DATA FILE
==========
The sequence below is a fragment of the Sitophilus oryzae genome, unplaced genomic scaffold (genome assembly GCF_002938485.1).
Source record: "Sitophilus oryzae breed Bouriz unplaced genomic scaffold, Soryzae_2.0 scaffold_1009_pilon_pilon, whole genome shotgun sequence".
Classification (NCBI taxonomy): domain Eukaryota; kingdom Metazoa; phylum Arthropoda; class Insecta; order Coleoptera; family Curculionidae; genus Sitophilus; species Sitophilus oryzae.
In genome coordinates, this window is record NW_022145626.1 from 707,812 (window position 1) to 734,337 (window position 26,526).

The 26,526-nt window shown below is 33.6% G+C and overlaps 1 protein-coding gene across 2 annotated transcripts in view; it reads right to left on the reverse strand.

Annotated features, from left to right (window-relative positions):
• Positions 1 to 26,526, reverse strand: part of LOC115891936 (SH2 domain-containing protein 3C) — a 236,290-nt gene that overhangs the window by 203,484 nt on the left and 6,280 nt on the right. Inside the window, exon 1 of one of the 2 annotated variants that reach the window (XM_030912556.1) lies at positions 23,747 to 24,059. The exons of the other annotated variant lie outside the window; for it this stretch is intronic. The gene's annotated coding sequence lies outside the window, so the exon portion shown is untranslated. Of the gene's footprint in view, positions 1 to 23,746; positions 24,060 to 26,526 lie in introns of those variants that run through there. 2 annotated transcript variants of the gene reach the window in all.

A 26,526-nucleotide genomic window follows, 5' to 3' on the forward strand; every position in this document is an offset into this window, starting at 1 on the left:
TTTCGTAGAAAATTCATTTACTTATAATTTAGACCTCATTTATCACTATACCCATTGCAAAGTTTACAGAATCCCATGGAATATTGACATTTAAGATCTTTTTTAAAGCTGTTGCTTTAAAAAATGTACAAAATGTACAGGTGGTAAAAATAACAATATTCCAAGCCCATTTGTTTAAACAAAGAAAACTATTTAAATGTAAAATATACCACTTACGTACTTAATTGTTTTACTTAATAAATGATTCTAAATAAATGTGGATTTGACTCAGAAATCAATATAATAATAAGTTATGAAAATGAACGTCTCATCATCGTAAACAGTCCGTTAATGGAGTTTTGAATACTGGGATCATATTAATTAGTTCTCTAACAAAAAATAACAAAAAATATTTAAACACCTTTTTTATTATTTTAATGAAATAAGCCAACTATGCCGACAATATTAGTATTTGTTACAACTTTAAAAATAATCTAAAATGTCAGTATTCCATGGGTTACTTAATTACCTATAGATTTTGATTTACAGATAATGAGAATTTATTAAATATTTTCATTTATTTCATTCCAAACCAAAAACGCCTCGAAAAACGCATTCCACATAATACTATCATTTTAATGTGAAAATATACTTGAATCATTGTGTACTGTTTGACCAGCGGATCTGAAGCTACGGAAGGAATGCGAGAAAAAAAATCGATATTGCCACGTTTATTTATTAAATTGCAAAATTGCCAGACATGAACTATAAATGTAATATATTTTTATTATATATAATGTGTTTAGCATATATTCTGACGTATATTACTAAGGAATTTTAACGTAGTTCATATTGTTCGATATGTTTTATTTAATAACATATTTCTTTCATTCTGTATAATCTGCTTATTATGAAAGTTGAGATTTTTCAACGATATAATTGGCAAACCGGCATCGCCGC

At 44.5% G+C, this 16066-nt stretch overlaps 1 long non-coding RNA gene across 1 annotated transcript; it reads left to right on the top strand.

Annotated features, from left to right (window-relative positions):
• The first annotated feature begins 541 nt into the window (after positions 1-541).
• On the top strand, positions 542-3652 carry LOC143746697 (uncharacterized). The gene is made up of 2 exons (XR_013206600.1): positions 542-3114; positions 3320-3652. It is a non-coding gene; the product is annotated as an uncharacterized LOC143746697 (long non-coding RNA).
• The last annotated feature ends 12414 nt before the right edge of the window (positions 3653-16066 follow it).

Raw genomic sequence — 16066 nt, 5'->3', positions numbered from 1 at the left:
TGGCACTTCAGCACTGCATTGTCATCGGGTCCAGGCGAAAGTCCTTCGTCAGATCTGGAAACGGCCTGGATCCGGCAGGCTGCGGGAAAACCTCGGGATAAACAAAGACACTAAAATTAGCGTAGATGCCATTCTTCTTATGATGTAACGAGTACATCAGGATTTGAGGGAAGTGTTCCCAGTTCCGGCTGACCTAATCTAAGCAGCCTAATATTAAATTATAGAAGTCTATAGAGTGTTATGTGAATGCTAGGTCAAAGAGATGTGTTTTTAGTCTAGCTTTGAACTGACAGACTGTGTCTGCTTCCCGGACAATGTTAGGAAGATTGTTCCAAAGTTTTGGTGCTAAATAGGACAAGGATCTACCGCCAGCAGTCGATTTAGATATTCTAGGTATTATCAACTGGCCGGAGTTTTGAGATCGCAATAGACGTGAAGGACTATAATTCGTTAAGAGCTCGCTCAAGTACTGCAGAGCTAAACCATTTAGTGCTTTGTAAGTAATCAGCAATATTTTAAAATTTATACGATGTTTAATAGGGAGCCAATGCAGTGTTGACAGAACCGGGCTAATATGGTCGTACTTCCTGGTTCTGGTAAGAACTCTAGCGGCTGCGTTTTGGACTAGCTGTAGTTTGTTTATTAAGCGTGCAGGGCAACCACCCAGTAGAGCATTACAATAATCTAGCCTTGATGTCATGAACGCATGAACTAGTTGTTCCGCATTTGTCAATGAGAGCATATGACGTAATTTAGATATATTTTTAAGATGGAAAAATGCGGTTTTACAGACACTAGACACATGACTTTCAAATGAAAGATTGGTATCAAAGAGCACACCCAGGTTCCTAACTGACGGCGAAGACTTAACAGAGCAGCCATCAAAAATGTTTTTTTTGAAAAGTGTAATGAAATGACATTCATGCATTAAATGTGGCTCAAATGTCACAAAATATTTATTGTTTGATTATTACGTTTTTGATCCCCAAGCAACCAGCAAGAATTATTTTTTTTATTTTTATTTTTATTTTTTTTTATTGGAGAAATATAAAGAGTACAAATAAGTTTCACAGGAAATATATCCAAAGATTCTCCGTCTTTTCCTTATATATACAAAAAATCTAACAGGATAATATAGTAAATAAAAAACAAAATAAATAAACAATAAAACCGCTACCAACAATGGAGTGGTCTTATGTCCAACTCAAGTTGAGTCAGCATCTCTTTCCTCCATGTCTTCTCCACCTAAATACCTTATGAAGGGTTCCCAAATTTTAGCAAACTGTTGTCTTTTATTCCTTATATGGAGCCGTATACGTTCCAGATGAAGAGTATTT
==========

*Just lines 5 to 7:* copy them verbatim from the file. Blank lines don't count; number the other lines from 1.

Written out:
The 26,526-nt window shown below is 33.6% G+C and overlaps 1 protein-coding gene across 2 annotated transcripts in view; it reads right to left on the reverse strand.

Annotated features, from left to right (window-relative positions):
• Positions 1 to 26,526, reverse strand: part of LOC115891936 (SH2 domain-containing protein 3C) — a 236,290-nt gene that overhangs the window by 203,484 nt on the left and 6,280 nt on the right. Inside the window, exon 1 of one of the 2 annotated variants that reach the window (XM_030912556.1) lies at positions 23,747 to 24,059. The exons of the other annotated variant lie outside the window; for it this stretch is intronic. The gene's annotated coding sequence lies outside the window, so the exon portion shown is untranslated. Of the gene's footprint in view, positions 1 to 23,746; positions 24,060 to 26,526 lie in introns of those variants that run through there. 2 annotated transcript variants of the gene reach the window in all.